This week The House of Representatives voted to repeal FCC Rules which prevented Internet Service Providers (ISP’s) from selling your personal browsing information without your permission. Last week the repeal passed through the Senate as well. What the FCC previously imposed prevented ISP’s from being able to sell your information without first gaining your permission (opting-in) to do so, but also has many limitations. With the repeal of these rules there are essentially no limitations and companies DO NOT have to ask you, you must ask them to stop (opting-out). To add insult to injury, there will be rules put into place to forbid the FCC from putting in similar rules in the future. Awesome (insert sarcasm)! So why does this even matter?
Apps vs ISPs
Let’s be clear…right now anything you do on the internet can be tracked by SOMEONE. For instance, when you first sign-up for a Facebook or other social media accounts, there are a few agreements which you have to check a box for in order to use their services. The average person doesn’t read past the first sentence or two, and many more don’t read anything at all. It’s now in our nature to just check the box and keep it moving. When you do this, often times you are agreeing to many clauses that you have no idea about, and many that you could care less about if you did read them. Some of these clauses do not prevent you from using their apps or websites, while others limit what you’re able to do with their services. Despite this, you have the power of choice! The choice to allow the companies to access this information, and the choice to limit access to certain information. Either way there’s a give and take, especially to use any “free” services like Facebook, Snapchat, Instagram, etc. I say “free” because it is free to you, but these companies make millions, if not billions from your “free” use of their services.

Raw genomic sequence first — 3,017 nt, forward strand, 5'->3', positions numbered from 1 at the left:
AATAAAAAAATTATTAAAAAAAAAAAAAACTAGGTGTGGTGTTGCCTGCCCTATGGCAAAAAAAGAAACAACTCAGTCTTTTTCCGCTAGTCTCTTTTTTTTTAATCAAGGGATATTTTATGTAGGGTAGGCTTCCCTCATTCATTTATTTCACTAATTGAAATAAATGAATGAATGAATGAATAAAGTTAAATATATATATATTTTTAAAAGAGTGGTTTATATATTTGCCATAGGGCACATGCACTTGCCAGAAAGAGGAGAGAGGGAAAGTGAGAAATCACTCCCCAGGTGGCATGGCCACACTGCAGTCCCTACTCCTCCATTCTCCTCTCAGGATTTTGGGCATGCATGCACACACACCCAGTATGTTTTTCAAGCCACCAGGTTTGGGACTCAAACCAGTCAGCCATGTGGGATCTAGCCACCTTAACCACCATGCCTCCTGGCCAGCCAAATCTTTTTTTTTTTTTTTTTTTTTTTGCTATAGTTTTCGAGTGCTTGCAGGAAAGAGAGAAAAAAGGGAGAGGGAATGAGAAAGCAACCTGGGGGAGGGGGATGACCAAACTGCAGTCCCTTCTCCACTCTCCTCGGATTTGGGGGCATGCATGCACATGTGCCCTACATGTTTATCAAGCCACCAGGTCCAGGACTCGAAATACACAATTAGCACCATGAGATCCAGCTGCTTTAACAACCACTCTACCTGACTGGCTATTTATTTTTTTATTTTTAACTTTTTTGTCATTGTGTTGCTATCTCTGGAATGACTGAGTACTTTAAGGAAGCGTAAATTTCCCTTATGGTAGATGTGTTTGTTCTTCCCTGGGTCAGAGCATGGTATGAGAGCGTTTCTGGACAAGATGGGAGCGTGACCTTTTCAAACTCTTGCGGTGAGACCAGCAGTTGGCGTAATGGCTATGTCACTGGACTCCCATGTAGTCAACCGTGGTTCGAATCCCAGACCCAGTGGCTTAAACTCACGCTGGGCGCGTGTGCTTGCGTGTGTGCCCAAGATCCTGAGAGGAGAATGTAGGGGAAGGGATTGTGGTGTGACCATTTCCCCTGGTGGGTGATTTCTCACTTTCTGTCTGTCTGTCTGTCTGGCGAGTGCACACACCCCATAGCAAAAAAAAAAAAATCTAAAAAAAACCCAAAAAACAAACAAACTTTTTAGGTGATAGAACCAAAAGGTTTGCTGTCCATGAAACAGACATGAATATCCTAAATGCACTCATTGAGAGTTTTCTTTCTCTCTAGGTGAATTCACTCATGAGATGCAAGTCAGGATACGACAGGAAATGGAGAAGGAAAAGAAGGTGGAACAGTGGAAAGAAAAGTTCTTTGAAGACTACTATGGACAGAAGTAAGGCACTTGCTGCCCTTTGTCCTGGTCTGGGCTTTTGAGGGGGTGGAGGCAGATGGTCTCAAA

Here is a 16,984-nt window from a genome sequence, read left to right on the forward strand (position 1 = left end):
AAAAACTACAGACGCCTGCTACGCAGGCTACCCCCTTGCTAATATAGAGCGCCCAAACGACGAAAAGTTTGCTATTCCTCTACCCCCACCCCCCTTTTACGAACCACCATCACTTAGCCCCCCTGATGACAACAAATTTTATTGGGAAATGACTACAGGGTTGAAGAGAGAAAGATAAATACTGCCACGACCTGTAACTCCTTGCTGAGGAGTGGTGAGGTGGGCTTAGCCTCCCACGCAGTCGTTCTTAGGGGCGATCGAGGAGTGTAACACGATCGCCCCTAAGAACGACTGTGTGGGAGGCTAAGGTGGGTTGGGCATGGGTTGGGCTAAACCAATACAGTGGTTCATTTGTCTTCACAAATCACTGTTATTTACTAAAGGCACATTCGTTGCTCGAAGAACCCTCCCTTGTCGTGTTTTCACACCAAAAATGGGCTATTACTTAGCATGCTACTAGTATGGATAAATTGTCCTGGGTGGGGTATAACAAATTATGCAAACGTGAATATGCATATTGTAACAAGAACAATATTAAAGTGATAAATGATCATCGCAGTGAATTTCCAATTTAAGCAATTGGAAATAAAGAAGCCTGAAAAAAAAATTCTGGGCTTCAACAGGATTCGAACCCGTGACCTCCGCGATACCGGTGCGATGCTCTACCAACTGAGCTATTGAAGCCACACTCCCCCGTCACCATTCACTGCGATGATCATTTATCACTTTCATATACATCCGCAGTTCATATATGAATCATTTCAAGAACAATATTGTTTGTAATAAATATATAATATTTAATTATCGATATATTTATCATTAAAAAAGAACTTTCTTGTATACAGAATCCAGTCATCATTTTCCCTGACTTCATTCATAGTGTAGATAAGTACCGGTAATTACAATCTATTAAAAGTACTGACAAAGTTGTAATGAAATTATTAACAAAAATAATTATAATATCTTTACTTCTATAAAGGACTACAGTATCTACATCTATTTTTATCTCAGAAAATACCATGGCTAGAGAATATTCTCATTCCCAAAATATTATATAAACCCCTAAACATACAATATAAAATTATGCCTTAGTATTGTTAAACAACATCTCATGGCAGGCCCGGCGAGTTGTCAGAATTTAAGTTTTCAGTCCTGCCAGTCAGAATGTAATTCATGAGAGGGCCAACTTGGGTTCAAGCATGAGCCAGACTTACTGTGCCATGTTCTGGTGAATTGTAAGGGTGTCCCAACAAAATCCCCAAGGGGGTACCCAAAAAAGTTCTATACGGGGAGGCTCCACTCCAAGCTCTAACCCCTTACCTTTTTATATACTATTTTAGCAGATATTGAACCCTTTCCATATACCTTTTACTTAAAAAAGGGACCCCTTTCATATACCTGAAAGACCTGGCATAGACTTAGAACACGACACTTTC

What’s the big deal?
Well now the ISP’s will have the same ability to sell the information they gather while you’re using these mostly free services, via the internet access that you already pay them for! Not only that, but unlike the individual apps and service providers, your ISP has access to ALL of your internet browsing history. When you use Facebook, Google and Snapchat do not have access to your browsing information. When you buy something on Amazon, Wal-Mart does not have any information on you visiting or purchasing anything from Amazon’s site. Your ISP does! Your ISP, whether your home internet or your mobile phone, has access to every app and website you visit which requires you to use the internet. The argument put forth for repealing these Privacy Rules is that companies like Google and Facebook have an “unfair” advantage over ISP’s since they are able to use and sell the information they gather. Take a look at your phone now and count how many apps you installed that did not already come on your phone…ok don’t count now, it will take you longer to count than it will to finish reading this! Those 100’s of apps most individuals have, especially millennials, only have access to the data you provide within those apps. They do not have access to each other, but your ISP has access to all of them!
What can I do?
There are a few things we all can do, and it comes down to convenience and mindset. Are you apart of the “There’s nothing I can do about it, so just continue about your life as normal.” crowd? If so, skip to the section about benefiting from these rule changes. If you’re part of the “What can I do to limit my exposure crowd, read the next couple of sentences.
Avoid using the internet…yeah right, nice try!
Use a Virtual Private Network (VPN)
What is a VPN? A VPN essentially creates a secure, encrypted connection, between you and the services or websites you visit. Like most things in life, if it’s free, it’s not “free”. You are giving up something to use their services, so choose wisely. Many corporations use Enterprise VPNs to allow their employees access to their internal websites (intranets) or access to applications and software used for their jobs. VPNs are not a new thing, and its users are not to be thought of as those crazy tinfoil hat people who are afraid of everything (even though they use them as well!). NordVPN (which I use) has a great 2 year deal for $3.29 (use code: 2YDEAL17) going on right now! Below are a few other VPN options you can checkout: Also, checkout PC Mag's list of the best VPN options for 2017.